How a British neo-Nazi Group Turned to Terrorism and Recruited Her Majesty’s Soldiers

While some in the British far right display a bizarre support for Israel, National Action is unabashedly anti-Semitic and dangerous to both Jews and Muslims

Daniella Peled
Daniella Peled
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Screenshot from YouTube: National Action member Zack Davies, convicted for attempted murder in September 2016 after he stabbed a Sikh man in a superstore.
Screenshot from YouTube: National Action member Zack Davies, convicted for attempted murder in September 2016 after he stabbed a Sikh man in a superstore.Credit: YouTube/Channel 4 News
Daniella Peled
Daniella Peled

The arrest on Tuesday of four serving members of the British Army for membership of a banned neo-Nazi group has highlighted the growing threat presented by the far right in the United Kingdom.

Five men, aged between 22 and 32, were detained for their links to National Action, a particularly violent and outspoken neo-Nazi group. The British government took the highly unusual step of proscribing it in December 2016 – the first time it had banned a far-right movement since World War II.

Although public discourse in the United Kingdom has been dominated by Islamist terror – Britain suffered three bloody attacks between March and June this year – security experts and officials alike also stress the dangers of right-wing violence.

Mark Gardner, communications director for the Community Security Trust – the body that records threats to U.K. Jewry – said National Action was in a different league from other British right-wing groups.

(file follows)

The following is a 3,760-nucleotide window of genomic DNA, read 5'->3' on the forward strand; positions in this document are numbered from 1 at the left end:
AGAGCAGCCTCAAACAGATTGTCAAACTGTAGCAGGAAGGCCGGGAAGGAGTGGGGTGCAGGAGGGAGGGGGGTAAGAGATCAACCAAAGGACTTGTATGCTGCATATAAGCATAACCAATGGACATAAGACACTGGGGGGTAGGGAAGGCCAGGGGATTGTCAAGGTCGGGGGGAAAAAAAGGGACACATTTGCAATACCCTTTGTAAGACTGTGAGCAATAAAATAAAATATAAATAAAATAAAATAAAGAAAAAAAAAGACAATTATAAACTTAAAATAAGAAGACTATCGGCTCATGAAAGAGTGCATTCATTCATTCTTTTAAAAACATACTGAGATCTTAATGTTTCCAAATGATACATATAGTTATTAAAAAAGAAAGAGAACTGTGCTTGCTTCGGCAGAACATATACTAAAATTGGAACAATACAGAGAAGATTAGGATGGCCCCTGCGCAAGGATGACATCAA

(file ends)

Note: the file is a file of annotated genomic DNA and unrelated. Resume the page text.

Some ultranationalist factions such as the English Defence League and Britain First have demonstrated a bizarre support for Zionism and Israel, having directed their hostility more squarely at Muslims. National Action, though, has been more provocative and unambiguously neo-Nazi.

“It is the explicit neo-Nazism and praise for Hitler that sets National Action apart from other British far-right groups,” said Gardner. “National Action poses a violent threat to Jews and Muslims in particular, but hard anti-Semitism is at the core of its ideology.”

What also sets National Action apart is its canny use of social media as a recruiting and propaganda tool.

Since its formation in 2013, the group has taken full advantage of online platforms to highlight its provocative public demonstrations and flash mobs, as well as bold leafleting campaigns.